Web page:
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[As a captain, the Spanish Captain is an absolute king on the ship. But he seems to have no power. All orders are given through Babo.]

This splenetic disrelish of his place was evinced in almost every function pertaining to it. Proud as he was moody, he condescended to no personal mandate. Whatever special orders were necessary, their delivery was delegated to his body-servant, who in turn transferred them to their ultimate destination, through runners, alert Spanish boys or slave boys, like pages or pilot-fish within easy call continually hovering round Don Benito. So that to have beheld this undemonstrative invalid gliding about, apathetic and mute, no landsman could have dreamed that in him was lodged a dictatorship beyond which, while at sea, there was no earthly appeal.

[Using modern words, perhaps the captain was just depressed. Delano’s concluding that maybe there is nothing all that wrong is a key element of the story.]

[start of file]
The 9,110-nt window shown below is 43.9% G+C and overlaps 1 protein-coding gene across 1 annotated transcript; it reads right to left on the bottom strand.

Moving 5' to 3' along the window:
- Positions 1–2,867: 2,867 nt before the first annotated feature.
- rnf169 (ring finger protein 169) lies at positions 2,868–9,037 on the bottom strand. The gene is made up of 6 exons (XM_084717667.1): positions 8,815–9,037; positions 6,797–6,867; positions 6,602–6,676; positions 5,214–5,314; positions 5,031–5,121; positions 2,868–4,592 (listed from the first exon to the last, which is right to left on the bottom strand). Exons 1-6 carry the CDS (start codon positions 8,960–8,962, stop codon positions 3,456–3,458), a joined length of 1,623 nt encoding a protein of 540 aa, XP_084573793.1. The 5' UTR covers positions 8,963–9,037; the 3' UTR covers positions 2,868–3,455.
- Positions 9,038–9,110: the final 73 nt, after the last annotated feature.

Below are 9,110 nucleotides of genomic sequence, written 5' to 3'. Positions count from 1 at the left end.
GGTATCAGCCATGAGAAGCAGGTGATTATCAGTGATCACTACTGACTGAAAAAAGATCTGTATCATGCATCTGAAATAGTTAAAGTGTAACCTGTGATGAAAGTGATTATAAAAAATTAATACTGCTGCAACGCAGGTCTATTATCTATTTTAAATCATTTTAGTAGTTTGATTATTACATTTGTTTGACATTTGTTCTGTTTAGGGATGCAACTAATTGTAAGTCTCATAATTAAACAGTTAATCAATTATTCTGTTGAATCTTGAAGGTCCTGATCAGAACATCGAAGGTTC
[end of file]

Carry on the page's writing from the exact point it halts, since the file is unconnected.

Thus, the Spaniard, regarded in his reserve, seemed the involuntary victim of mental disorder. But, in fact, his reserve might, in some degree, have proceeded from design. If so, then here was evinced the unhealthy climax of that icy though conscientious policy, more or less adopted by all commanders of large ships, which, except in signal emergencies, obliterates alike the manifestation of sway with every trace of sociality; transforming the man into a block, or rather into a loaded cannon, which, until there is call for thunder, has nothing to say.